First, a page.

Directions:

  1. When in Marquette, turn left onto Sugarloaf Avenue, which will become County Road 550. Head northwest on that road for about 12.5 miles. You will know you’re on the right road if you pass the parking area for Sugarloaf Mountain (which you can hike up or climb the stairs for a great view of Marquette and Lake Superior).
  2. After 12.5 miles, you’ll drive over the bridge crossing the Big Garlic River. Continue for 1.2 more miles.
  3. Turn left onto Gold Mine Rd. and head about 2.8 miles down the dirt road.
  4. I think (it’s a little fuzzy) that we parked on the side of the road there (or off on the side) and then walked toward the Big Garlic River, and from there found these falls. The book we used suggested the other falls were just downstream, but we couldn’t see any “easy” way to go and visit them, so we just skipped them.

Accessibility: 9/10 (easy)
Height: 15′
Length of Hike: 0.2 miles round-trip

Big Garlic Falls in October 2009

Where in the World is Big Garlic Falls?

Morgan Falls, Michigan

It seems appropriately timed to talk about Morgan Falls. I visited Morgan Falls in early October 2009. My friend and I were hoping to see brilliant fall colors in the Upper Peninsula, but the colors really hadn’t significantly changed yet. There were a few reds, yellows, and oranges that showed up in the pictures, but many of the trees were still green.

Getting to Morgan Falls isn’t too bad, though it does require some travels down a dirt road. The dirt road parallels the Carp River. The dirt road wasn’t too bad, especially compared to others I’ve been on. Once you get to the parking area, which really isn’t advertised, you’ll have to head downhill for a short distance. It’s moderately steep, but manageable. Once you get to Morgan Creek, there are two different ways to view the falls. One “viewpoint”, which is more easily accessed, views it side-on from the right. This view had a beautiful tree turning yellow, but you don’t get a complete view of the falls.

The other view requires you to cross Morgan Creek. If you look around, you will notice there is a wide log that has been placed over the creek. It was raining when we visited, so the log did look rather slippery, but we were both able to cross the log without accident! Once you get to left side of the creek, you’ll have to wander around to find the more head-on viewpoint. Morgan Creek and the Carp River merge right near where Morgan Falls is found, so you’ll notice a little “island” where people camp, even in October.

After initially crossing Morgan Creek, you can apparently hike to Carp River Falls also. It’s upstream from the merger point, about 1/2 mile from Morgan Falls. We didn’t have any luck finding the falls, but I also get the sense we may not have walked far enough. If you’re in the area, it’s probably worthwhile to check out both falls.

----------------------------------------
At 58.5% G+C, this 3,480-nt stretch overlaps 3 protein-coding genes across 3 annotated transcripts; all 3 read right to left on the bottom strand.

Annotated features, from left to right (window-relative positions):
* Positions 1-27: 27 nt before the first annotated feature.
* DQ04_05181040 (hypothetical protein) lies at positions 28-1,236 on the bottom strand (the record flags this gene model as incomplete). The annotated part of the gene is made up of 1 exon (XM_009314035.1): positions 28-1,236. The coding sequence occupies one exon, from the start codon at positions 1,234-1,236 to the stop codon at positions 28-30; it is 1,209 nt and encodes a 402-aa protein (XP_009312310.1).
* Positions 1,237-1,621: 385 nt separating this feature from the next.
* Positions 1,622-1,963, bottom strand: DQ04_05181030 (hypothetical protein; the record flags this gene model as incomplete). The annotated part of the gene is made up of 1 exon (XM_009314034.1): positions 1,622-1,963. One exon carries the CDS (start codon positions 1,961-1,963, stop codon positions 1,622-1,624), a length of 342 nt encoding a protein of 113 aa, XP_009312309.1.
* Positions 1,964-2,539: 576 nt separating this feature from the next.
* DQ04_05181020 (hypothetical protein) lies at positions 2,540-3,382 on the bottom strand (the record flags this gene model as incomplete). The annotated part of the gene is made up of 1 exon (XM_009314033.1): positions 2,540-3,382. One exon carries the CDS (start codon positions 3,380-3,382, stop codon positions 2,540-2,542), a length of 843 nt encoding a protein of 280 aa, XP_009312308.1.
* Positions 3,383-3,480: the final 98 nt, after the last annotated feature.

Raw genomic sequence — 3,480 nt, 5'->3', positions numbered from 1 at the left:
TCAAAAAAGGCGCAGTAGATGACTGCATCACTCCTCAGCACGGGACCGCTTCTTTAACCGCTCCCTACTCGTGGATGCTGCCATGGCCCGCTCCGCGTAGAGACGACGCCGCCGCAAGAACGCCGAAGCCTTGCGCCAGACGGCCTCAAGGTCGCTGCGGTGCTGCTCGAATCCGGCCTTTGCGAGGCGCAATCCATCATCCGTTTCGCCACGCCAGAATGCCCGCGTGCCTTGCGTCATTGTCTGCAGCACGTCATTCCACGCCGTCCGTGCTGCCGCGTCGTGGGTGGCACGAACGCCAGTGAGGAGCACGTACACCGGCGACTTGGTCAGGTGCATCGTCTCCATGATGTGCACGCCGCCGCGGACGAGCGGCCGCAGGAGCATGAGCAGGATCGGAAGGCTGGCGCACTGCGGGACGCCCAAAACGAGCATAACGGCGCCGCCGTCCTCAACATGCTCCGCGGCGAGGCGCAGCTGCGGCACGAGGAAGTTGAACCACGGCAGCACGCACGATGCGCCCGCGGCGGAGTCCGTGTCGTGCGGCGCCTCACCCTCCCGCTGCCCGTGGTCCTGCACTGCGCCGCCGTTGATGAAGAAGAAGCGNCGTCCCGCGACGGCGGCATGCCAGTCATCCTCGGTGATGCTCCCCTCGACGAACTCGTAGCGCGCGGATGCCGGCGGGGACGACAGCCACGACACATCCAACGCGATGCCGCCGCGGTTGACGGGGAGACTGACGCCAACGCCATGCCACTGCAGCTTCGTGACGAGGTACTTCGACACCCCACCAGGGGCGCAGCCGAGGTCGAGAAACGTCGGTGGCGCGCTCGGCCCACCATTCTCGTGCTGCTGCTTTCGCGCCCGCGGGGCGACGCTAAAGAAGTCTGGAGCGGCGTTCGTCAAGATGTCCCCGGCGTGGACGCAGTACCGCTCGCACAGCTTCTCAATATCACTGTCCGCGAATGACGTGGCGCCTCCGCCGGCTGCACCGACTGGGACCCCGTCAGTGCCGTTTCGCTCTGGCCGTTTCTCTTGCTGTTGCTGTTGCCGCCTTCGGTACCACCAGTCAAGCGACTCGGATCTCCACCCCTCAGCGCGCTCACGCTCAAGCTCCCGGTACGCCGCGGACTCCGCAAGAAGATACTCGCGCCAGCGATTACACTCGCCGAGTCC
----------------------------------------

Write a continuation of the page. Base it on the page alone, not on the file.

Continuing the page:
Directions:

  1. In Marquette, you’re going to want to find Division Street. Turn left on Division Street and head south out of Marquette. Division Street will turn into CR-553 after a ways.
  2. Just before you reach the Marquette Mountain Ski Resort, there will be a dirt road on your right. If you reach the parking area for the resort, you’ve gone too far. On Google Maps, the dirt road appears as Marquette Mt Road.
  3. Turn right on Marquette Mt Road, and head 1.4 miles to a parking area, which will be on your left. You’ll know you’re at the right area if you see a trail heading down to the stream below. There was more than enough room to turn around.
  4. After parking, decide which view you want to get. If you want to see the falls head-on, cross the Morgan River.

Accessibility: 7/10 (easy/moderate)
Height: 20′
Length of Hike: 0.1 miles round-trip

Morgan Falls in October 2009

Where in the World is Morgan Falls?

Upper Alder Falls, Michigan

Just a short distance upstream from Alder Falls is another smaller drop along Alder Creek. I’m calling it Upper Alder Falls. The waterfall is only about 8′ tall, but it’s a very pretty smaller waterfall in a wildly beautiful area of the Upper Peninsula.

In order to get to the falls, you’ve first got to go down a rather narrow, muddy road, though it’s not too bad. It’s just hard to find. Then, you’ll hike down a surprisingly steep hill. You’ll be hanging on to the trees and branches surrounding you. After seeing Alder Falls, head along the trail upstream. Just above Alder Falls, you’ll have to cross Alder Creek. It’s not as easy as it seems. It was easy going across the creek. I crossed using a log that had fallen across the creek. On the way back, though, the log seemed much slipperier and thinner, which complicated things. Waders might actually be appropriate here.